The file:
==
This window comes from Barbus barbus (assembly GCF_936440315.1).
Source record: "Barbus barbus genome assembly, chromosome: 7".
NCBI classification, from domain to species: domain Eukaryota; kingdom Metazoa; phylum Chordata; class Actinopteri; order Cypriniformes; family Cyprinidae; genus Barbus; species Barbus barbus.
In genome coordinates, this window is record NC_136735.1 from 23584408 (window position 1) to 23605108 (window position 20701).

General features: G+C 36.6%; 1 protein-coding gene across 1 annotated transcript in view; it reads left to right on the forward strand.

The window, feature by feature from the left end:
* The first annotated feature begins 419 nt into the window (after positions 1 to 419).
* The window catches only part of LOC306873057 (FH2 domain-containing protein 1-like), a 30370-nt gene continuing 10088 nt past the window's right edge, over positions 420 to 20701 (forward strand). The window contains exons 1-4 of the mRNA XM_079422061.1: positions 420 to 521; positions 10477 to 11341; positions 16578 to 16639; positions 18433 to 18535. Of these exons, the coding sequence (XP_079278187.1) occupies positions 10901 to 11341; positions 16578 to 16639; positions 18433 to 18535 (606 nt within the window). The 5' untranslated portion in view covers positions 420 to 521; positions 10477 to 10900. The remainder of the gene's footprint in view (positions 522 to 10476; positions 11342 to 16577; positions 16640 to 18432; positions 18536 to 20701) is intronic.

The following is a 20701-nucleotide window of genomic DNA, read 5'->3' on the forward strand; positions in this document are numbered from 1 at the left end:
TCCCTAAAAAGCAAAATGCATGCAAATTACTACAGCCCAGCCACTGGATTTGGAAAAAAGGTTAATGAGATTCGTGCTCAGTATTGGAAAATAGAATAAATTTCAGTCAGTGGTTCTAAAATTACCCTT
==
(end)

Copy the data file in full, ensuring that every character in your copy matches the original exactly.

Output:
This window comes from Barbus barbus (assembly GCF_936440315.1).
Source record: "Barbus barbus genome assembly, chromosome: 7".
NCBI classification, from domain to species: domain Eukaryota; kingdom Metazoa; phylum Chordata; class Actinopteri; order Cypriniformes; family Cyprinidae; genus Barbus; species Barbus barbus.
In genome coordinates, this window is record NC_136735.1 from 23584408 (window position 1) to 23605108 (window position 20701).

General features: G+C 36.6%; 1 protein-coding gene across 1 annotated transcript in view; it reads left to right on the forward strand.

The window, feature by feature from the left end:
* The first annotated feature begins 419 nt into the window (after positions 1 to 419).
* The window catches only part of LOC306873057 (FH2 domain-containing protein 1-like), a 30370-nt gene continuing 10088 nt past the window's right edge, over positions 420 to 20701 (forward strand). The window contains exons 1-4 of the mRNA XM_079422061.1: positions 420 to 521; positions 10477 to 11341; positions 16578 to 16639; positions 18433 to 18535. Of these exons, the coding sequence (XP_079278187.1) occupies positions 10901 to 11341; positions 16578 to 16639; positions 18433 to 18535 (606 nt within the window). The 5' untranslated portion in view covers positions 420 to 521; positions 10477 to 10900. The remainder of the gene's footprint in view (positions 522 to 10476; positions 11342 to 16577; positions 16640 to 18432; positions 18536 to 20701) is intronic.

The following is a 20701-nucleotide window of genomic DNA, read 5'->3' on the forward strand; positions in this document are numbered from 1 at the left end:
TCCCTAAAAAGCAAAATGCATGCAAATTACTACAGCCCAGCCACTGGATTTGGAAAAAAGGTTAATGAGATTCGTGCTCAGTATTGGAAAATAGAATAAATTTCAGTCAGTGGTTCTAAAATTACCCTT